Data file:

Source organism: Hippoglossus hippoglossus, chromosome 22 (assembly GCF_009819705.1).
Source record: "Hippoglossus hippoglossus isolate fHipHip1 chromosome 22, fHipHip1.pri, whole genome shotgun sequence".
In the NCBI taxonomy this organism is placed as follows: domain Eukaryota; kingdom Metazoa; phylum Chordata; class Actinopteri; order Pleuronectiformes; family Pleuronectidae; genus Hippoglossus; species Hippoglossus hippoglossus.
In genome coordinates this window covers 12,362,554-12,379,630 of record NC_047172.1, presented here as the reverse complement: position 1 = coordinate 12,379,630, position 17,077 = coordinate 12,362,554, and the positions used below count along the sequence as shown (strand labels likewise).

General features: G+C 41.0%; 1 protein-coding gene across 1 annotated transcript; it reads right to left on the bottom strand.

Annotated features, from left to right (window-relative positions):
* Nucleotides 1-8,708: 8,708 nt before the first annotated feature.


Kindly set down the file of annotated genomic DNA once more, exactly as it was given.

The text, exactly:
Source organism: Hippoglossus hippoglossus, chromosome 22 (assembly GCF_009819705.1).
Source record: "Hippoglossus hippoglossus isolate fHipHip1 chromosome 22, fHipHip1.pri, whole genome shotgun sequence".
In the NCBI taxonomy this organism is placed as follows: domain Eukaryota; kingdom Metazoa; phylum Chordata; class Actinopteri; order Pleuronectiformes; family Pleuronectidae; genus Hippoglossus; species Hippoglossus hippoglossus.
In genome coordinates this window covers 12,362,554-12,379,630 of record NC_047172.1, presented here as the reverse complement: position 1 = coordinate 12,379,630, position 17,077 = coordinate 12,362,554, and the positions used below count along the sequence as shown (strand labels likewise).

General features: G+C 41.0%; 1 protein-coding gene across 1 annotated transcript; it reads right to left on the bottom strand.

Annotated features, from left to right (window-relative positions):
* Nucleotides 1-8,708: 8,708 nt before the first annotated feature.